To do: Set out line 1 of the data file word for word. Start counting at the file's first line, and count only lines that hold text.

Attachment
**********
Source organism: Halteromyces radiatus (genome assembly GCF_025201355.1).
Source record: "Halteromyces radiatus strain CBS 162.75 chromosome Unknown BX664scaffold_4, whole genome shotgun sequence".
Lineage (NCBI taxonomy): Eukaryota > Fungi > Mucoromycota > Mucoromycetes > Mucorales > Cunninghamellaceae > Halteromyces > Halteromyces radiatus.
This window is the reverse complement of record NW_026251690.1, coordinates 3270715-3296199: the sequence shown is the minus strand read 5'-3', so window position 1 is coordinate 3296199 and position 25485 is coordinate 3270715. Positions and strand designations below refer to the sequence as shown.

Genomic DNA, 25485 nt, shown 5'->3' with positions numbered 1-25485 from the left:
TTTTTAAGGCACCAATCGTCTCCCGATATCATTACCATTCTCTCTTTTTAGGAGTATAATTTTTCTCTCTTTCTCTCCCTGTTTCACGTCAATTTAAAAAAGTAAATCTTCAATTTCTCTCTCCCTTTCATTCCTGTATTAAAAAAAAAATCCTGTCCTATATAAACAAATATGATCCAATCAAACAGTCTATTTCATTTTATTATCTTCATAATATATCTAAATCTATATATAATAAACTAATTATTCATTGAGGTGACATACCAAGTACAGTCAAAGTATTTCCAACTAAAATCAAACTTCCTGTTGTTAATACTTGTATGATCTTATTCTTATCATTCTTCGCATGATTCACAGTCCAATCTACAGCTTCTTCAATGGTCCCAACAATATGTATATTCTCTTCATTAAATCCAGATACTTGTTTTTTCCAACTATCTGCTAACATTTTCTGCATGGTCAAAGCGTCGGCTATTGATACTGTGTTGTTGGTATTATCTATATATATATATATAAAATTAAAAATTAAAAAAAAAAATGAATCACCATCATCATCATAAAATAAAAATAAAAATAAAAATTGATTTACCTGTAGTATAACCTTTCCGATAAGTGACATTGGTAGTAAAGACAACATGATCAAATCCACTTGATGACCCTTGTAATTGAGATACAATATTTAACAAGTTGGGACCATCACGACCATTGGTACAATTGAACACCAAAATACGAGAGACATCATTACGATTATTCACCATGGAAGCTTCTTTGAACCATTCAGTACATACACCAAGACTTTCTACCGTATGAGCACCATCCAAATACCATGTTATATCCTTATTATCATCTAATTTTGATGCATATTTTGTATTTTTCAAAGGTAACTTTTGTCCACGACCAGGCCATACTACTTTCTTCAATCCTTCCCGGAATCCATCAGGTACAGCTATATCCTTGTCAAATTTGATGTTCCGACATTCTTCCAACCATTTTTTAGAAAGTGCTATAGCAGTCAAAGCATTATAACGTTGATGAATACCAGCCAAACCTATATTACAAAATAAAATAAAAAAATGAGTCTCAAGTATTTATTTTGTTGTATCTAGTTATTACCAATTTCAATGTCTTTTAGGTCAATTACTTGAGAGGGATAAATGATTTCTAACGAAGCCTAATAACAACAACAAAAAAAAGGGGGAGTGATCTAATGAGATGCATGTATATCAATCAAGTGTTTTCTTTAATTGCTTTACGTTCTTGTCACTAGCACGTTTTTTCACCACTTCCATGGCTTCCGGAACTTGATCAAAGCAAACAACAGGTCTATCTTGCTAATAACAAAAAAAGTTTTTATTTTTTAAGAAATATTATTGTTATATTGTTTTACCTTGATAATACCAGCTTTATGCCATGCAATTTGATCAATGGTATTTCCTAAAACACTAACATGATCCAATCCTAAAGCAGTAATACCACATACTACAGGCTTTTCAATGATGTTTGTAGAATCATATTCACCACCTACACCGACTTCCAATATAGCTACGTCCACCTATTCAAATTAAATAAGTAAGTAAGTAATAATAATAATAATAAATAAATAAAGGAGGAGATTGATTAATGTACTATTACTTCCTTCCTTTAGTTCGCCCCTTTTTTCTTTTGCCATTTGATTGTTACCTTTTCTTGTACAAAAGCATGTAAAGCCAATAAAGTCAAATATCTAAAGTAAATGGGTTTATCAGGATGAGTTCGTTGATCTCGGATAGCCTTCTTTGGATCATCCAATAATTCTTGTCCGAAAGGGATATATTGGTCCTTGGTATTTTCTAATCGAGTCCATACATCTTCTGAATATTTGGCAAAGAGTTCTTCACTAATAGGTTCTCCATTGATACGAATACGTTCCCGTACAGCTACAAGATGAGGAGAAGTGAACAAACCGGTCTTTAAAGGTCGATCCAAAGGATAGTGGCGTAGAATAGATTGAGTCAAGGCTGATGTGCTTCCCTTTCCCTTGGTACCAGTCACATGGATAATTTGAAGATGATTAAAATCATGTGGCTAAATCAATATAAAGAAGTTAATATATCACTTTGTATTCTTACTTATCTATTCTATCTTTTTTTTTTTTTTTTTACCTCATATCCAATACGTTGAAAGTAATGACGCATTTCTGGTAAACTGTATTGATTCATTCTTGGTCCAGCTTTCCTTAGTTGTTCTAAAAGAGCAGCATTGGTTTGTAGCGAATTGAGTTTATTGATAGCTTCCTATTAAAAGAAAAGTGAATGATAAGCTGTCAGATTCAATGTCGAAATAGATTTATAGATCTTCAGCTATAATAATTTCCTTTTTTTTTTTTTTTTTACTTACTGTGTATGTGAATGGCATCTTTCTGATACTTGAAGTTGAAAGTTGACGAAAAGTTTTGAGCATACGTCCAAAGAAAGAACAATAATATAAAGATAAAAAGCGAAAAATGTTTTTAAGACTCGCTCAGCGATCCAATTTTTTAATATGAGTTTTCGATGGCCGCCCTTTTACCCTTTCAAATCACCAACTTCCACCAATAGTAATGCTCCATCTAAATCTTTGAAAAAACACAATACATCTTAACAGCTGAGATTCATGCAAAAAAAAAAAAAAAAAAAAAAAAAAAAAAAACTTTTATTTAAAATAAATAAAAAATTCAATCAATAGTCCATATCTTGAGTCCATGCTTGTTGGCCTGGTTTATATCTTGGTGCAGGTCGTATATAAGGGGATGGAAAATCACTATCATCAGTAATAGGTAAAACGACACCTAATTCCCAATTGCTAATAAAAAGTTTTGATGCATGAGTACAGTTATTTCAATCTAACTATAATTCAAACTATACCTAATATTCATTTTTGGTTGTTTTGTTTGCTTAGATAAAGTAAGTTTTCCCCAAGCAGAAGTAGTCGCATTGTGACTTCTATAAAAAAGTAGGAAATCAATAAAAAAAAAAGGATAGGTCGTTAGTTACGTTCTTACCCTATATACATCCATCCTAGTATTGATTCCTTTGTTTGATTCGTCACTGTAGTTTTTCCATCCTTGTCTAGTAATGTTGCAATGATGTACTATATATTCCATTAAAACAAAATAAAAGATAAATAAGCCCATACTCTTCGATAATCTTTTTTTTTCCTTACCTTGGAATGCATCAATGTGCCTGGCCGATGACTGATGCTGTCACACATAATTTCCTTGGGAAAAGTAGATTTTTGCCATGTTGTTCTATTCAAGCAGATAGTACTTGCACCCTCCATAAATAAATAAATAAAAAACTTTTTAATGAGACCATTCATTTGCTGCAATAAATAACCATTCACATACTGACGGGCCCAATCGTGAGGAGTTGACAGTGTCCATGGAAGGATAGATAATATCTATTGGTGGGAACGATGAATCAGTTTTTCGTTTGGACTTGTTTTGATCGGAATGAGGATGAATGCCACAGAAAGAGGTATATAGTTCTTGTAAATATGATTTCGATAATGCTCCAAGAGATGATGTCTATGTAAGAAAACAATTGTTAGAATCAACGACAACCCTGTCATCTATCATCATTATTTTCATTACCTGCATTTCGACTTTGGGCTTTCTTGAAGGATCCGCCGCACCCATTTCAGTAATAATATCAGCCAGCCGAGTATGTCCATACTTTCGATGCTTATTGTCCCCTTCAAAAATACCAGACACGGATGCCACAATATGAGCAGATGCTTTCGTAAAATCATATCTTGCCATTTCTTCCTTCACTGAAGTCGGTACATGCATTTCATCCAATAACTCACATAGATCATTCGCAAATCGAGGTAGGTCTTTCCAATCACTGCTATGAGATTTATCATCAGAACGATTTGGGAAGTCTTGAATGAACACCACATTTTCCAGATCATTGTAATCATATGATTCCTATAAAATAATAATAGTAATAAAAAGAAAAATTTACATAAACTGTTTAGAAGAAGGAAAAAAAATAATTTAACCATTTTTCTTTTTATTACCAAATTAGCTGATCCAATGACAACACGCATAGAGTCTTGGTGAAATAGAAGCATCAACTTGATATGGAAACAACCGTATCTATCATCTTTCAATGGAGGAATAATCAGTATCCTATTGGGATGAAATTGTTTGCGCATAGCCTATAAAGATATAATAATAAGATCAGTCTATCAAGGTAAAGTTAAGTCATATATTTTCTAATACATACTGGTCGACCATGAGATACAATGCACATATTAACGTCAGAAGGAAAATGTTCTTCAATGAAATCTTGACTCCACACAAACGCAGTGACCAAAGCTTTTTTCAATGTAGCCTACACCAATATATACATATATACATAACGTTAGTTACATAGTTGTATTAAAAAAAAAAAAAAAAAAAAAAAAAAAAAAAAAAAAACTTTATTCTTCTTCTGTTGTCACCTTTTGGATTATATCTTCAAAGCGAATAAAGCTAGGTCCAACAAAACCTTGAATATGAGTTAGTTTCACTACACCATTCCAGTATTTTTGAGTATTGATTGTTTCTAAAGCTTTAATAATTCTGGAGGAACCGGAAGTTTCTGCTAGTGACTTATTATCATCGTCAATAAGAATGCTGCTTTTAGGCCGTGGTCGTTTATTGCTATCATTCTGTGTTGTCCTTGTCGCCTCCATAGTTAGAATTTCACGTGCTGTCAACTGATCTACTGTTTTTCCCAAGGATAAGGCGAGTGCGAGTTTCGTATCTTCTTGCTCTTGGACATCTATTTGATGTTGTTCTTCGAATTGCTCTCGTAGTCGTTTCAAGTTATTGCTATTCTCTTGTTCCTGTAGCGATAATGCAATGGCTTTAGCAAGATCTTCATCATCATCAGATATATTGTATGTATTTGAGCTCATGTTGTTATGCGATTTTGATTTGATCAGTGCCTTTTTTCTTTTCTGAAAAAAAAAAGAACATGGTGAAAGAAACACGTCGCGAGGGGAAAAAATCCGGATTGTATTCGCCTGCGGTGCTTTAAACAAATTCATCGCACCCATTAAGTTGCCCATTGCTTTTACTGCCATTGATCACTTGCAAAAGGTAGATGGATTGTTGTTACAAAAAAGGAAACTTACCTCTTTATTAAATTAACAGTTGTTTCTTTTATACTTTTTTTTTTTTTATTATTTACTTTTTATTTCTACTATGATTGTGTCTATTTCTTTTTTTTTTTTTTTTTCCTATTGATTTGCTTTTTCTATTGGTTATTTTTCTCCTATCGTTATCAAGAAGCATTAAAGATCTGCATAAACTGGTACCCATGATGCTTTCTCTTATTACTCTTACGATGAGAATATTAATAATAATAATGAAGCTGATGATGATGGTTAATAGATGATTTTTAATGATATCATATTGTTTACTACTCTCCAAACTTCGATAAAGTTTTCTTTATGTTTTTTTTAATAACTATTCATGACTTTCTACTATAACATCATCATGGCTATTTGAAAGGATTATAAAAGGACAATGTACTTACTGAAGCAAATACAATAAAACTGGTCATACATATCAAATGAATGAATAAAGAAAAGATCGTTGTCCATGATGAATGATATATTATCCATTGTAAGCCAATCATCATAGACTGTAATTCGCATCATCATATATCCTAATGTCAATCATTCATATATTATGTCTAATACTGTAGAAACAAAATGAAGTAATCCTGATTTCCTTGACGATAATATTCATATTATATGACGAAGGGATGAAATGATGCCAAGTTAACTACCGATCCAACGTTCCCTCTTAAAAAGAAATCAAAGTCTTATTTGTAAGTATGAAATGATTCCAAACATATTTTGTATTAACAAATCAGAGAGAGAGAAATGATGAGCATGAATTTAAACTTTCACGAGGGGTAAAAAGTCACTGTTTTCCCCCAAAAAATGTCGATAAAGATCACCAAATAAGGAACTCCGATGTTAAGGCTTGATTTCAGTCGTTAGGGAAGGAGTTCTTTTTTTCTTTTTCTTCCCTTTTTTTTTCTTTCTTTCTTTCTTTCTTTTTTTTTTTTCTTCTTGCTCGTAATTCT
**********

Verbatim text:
Source organism: Halteromyces radiatus (genome assembly GCF_025201355.1).